HIV Patients See Positive Impact on Oral Health at The Project of Primary Health Care

July 31, 2018

Patients with HIV are a special patient population treated by Primary Health Care, Inc. (PHC), a community health center located in Des Moines, Ames, and Marshalltown. Recently Cayce Good, the Policy and Communications Intern for the Iowa Primary Care Association, visited with a few staff members at PHC’s site devoted to providing dental services for HIV patients.

The Project of Primary Health Care is PHC’s site in Des Moines focused on HIV. As part of The Ryan White HIV/AIDS Program, they receive federal funding specifically used for the treatment of patients living with HIV. This is provided for the underserved patient population so the health center does not have to use other funds it receives to provide services for this group. There are two provisions of service required by the Iowa Department of Public Health (IDPH). Sites who receive this funding must provide supportive services (part B) and clinical services (part C) for patients living with HIV. Supportive services, as defined by the IDPH, assist with case management, meaning providers must help patients access care, assist with low income patients, work with individuals to make and keep appointments, offer transportation services, manage other aspects of their lives, and provide other services needed that may be specific to a client’s case to help improve health outcomes. Clinical services, as defined by the Health Resources and Services Administration (HRSA), are the components for funding comprehensive primary health care services in outpatient settings for people living with HIV.

When providing services to this population, there are only a few challenges faced by PHC, which they have addressed effectively. Maggie Kadding, a dental hygienist at PHC, told us that patients with HIV do not have anything unique about their mouths that distinguish them from non-HIV patients. They may show symptoms of issues that need to be addressed related to HIV, but PHC identifies these issues and refers patients to other medical providers if further treatment is necessary. With more than 500 patients living with HIV treated at PHC, the biggest challenge can be educating the community to let them know there is a safe place to get affordable care. Most of the patients served are covered by an insurance plan, so making sure these people continue to schedule follow up and preventative appointments is extremely important. Another focus of PHC is bridging the gap between medical and dental care. At the Iowa PCA, the importance of integrated care services is a priority. PHC has done a great job of implementing this with the HIV population in Des Moines. Whether it be dental, medical, or behavioral health services, the staff at PHC unanimously agreed that the integration of care will help improve patient health outcomes.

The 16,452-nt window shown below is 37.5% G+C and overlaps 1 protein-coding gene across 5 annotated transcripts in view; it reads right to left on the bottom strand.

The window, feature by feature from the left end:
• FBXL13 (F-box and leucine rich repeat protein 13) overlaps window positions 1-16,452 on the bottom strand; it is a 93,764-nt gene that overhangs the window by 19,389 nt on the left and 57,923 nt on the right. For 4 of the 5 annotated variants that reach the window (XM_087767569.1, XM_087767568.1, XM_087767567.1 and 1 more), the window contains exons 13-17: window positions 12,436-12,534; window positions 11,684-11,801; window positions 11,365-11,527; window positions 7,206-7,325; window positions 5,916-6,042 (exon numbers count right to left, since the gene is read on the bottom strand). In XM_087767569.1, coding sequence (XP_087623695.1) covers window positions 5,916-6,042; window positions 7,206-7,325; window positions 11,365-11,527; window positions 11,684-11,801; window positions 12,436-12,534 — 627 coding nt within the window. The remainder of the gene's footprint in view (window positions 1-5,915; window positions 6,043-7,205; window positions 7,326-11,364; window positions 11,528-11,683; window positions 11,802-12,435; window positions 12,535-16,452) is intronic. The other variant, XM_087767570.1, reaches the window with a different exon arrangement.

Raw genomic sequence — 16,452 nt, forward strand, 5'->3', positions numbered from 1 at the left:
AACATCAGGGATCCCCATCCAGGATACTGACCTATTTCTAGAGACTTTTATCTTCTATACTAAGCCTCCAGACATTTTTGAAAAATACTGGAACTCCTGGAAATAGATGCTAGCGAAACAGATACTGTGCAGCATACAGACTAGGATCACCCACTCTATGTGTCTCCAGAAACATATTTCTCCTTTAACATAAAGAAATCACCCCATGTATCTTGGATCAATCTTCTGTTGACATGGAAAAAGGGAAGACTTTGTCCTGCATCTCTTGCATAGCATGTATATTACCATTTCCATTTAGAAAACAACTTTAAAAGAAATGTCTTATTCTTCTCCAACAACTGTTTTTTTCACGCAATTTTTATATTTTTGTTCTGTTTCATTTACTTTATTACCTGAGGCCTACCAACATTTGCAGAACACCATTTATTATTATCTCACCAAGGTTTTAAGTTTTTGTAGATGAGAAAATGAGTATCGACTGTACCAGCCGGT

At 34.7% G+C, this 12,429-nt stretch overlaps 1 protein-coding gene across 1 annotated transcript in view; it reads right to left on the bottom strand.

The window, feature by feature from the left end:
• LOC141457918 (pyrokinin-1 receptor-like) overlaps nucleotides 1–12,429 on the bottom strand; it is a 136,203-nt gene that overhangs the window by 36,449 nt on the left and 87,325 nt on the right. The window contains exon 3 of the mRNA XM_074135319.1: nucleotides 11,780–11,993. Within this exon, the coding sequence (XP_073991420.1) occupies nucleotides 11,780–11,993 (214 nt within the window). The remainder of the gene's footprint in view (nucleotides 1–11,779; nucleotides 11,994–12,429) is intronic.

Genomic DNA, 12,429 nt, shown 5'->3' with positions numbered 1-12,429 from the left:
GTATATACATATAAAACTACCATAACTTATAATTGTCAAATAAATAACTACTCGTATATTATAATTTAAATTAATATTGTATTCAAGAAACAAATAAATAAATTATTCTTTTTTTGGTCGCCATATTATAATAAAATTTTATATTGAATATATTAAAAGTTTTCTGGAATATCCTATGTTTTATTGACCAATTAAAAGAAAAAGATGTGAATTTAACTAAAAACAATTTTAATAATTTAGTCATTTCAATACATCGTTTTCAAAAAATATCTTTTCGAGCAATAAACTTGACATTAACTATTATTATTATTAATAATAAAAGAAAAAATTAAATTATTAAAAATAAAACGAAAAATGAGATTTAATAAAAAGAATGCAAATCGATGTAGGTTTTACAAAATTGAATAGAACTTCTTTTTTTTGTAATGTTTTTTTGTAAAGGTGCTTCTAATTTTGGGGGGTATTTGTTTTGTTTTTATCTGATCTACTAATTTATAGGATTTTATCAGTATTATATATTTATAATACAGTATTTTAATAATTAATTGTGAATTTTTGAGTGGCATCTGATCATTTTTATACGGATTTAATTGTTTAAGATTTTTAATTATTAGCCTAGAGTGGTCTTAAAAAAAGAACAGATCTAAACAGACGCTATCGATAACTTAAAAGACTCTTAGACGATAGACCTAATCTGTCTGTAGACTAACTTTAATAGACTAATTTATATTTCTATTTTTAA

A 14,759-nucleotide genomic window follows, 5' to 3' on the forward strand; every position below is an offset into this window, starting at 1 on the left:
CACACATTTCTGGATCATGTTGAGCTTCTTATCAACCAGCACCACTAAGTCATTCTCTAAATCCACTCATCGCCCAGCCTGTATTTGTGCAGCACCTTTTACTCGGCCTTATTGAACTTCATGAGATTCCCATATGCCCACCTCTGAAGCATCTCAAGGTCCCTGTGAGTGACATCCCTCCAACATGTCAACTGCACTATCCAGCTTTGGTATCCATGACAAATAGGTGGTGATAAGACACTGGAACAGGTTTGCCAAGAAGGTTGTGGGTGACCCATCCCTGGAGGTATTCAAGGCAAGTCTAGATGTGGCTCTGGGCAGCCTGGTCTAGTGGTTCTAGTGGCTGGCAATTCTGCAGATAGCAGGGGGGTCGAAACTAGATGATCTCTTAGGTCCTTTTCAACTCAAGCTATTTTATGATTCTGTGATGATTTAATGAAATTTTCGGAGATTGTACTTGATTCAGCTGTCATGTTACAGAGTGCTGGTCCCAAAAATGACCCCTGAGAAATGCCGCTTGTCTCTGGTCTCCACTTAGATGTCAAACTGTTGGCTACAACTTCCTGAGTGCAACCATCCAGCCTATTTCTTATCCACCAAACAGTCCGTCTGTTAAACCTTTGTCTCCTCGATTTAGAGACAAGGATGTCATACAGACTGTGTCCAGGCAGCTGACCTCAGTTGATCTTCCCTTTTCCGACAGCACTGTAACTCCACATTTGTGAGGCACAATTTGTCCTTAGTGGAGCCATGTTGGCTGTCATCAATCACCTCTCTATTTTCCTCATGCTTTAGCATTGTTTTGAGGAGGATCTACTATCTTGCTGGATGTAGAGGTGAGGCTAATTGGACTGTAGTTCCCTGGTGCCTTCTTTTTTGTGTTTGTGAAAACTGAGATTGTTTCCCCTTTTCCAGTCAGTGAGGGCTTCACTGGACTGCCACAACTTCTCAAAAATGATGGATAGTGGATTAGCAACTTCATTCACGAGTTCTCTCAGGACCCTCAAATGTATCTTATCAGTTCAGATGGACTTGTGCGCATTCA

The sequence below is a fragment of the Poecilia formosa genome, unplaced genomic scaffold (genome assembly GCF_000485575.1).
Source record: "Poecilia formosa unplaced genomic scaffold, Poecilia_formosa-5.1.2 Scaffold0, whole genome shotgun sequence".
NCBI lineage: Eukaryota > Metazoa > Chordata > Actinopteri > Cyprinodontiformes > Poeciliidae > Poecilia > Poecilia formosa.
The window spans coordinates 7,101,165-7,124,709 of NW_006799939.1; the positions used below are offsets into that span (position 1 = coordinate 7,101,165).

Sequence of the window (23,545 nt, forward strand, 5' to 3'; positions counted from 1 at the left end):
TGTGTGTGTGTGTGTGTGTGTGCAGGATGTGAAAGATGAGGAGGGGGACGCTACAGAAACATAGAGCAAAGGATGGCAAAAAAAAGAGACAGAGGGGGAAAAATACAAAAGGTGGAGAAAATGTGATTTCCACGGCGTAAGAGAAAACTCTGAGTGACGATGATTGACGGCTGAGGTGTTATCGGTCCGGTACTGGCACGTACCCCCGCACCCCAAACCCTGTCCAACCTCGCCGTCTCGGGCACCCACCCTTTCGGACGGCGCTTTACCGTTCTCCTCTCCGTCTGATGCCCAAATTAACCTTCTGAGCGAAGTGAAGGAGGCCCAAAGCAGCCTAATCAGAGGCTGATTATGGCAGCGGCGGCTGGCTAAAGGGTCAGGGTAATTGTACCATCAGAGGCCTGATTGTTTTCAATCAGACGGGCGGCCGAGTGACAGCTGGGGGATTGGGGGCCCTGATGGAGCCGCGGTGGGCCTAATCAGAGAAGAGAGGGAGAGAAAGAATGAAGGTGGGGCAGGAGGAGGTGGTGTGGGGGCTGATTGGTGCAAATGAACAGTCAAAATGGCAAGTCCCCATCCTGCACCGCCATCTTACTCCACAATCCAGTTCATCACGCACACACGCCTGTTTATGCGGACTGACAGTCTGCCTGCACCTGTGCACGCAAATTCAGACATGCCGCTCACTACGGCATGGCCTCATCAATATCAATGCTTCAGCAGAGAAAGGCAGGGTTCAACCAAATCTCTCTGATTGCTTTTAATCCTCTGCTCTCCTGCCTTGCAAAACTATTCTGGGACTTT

The goal of improving population health outcomes is shared by community health centers around the state and the Iowa PCA. For special population groups, like patients living with HIV, educating them while they are in for appointments can help boost their confidence and strengthen relationships with familiar providers. Tena Springer, director of dental operations at PHC, said staying involved in community events, such as parades and festivals, is helpful as it allows their patients to see them outside the office. The stigma surrounding HIV is a barrier to getting care in itself. Because of this, some cases can’t be resolved by simply providing things like transportation, financial assistance, or education. All these things help, but sometimes it takes a strong relationship between providers and patients to help overcome the fear of going to an appointment.  At The Project of Primary Health Care, it is apparent how committed and energized the staff is about improving relationships and making sure patients get the care they need just by speaking with the providers and staff.

At the Iowa PCA, we are extremely proud of the efforts and work being done at PHC to treat an important group of people in central Iowa. We will continue to work alongside PHC and other community health centers to educate communities around the state of Iowa on the importance of providing health care services to people living with HIV. We are excited to see the growth of The Project of Primary Health Care in the future, and we invite all to reach out to their nearest community health center for any questions you may have regarding your HIV status, testing, or care services available.